Using Microbreweries to Explain Grid Modernization
By Sean Morash
Energy consultants tend to have a hard time relating to normal people. Maybe that’s because we’re engineers at heart, or maybe it’s because we get too involved in our hyper-specific focus area and lose track of the general knowledge of everyday people. Somewhere along the way, things that are taken for granted by someone who studies grid modernization are nuanced enough to give a layman pause. This inability to maintain context, tantamount to a billionaire’s inability to list the price of a gallon of milk, makes articulating the really technical concepts all the more difficult. With that context and the help of one of the great uniting forces in our world, the simple analogy below should help folks understand the current paradigm shift that the energy world is experiencing.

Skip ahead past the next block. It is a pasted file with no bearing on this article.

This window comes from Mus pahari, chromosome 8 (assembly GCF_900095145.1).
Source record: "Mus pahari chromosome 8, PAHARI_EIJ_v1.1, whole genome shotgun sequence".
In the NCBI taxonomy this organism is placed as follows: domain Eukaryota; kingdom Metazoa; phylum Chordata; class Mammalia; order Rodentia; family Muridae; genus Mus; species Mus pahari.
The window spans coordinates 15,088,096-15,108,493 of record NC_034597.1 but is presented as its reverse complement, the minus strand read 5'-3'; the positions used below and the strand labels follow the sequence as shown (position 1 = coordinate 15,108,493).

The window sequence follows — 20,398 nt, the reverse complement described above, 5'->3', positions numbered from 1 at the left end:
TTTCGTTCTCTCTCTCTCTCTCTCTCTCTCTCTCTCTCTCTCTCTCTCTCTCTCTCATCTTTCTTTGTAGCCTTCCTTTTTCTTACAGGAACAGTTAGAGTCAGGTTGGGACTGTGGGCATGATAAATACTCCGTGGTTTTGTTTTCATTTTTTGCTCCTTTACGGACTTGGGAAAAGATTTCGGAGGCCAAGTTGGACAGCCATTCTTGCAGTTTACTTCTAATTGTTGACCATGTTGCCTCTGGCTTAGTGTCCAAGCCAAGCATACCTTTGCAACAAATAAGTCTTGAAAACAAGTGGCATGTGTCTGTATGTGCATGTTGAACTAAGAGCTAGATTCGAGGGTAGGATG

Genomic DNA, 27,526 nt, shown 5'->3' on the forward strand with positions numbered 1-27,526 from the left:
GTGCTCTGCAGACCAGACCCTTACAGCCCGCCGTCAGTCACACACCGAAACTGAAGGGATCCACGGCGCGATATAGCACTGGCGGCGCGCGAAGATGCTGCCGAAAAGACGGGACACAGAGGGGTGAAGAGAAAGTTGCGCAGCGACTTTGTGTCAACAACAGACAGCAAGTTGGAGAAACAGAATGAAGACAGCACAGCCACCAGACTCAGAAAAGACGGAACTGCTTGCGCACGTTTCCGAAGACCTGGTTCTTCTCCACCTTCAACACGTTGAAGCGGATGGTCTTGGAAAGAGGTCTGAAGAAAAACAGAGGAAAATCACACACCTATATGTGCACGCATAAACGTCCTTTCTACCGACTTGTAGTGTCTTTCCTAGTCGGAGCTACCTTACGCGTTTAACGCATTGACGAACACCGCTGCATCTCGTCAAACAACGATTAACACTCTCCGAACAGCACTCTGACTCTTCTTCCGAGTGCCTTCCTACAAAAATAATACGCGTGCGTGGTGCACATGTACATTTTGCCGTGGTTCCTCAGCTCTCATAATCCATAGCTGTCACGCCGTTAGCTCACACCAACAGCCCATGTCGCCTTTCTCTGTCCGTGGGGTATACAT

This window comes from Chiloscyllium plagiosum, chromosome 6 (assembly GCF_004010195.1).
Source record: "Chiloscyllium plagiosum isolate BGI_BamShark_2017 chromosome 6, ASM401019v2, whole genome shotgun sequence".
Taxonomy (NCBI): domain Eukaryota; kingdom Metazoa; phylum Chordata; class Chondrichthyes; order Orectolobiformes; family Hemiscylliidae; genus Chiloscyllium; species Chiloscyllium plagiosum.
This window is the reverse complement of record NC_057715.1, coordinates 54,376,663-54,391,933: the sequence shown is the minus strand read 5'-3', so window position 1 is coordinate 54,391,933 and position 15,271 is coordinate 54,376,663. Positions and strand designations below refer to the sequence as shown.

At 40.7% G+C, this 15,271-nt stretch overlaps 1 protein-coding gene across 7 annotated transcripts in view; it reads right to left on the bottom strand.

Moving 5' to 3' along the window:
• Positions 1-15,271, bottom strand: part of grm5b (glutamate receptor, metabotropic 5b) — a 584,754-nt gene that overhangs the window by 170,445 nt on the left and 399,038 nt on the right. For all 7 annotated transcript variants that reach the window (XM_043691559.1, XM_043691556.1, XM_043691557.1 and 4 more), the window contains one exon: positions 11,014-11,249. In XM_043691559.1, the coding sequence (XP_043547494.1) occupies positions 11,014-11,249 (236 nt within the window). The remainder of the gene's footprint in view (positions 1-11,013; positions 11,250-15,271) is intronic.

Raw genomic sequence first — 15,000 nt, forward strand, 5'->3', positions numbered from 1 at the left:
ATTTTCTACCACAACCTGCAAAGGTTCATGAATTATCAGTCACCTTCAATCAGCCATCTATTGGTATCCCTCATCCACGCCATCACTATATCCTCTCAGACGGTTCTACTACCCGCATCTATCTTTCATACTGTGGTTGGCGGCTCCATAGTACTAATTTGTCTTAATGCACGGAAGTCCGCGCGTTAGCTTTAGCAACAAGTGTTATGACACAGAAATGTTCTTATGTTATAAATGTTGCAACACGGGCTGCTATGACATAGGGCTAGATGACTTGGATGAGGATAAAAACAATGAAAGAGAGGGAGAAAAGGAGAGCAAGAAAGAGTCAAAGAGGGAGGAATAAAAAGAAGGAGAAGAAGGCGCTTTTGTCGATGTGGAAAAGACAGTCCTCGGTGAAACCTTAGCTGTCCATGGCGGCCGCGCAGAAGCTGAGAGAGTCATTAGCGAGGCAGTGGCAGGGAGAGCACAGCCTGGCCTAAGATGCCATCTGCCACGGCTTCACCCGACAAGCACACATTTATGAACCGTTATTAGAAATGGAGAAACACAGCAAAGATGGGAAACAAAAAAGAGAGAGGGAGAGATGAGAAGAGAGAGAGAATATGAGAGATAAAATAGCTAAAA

Microbreweries and brew pubs produce small amounts of beer, typically much smaller than large-scale corporate breweries (Up to 15,000 barrels of beer per year for a microbrewery compared to 6 million for a large brewery), and are unique in part because of their location and regional ingredients. The future of beer is most likely this smaller-scale supplier catering to the taste of local customers.
Residential solar arrays produce small amounts of electricity, typically much smaller than traditional utility power plants, and are unique in part because of their location, varying size, and quantity of installations. The future of the electricity system is this smaller-scale, quickly installed generation model.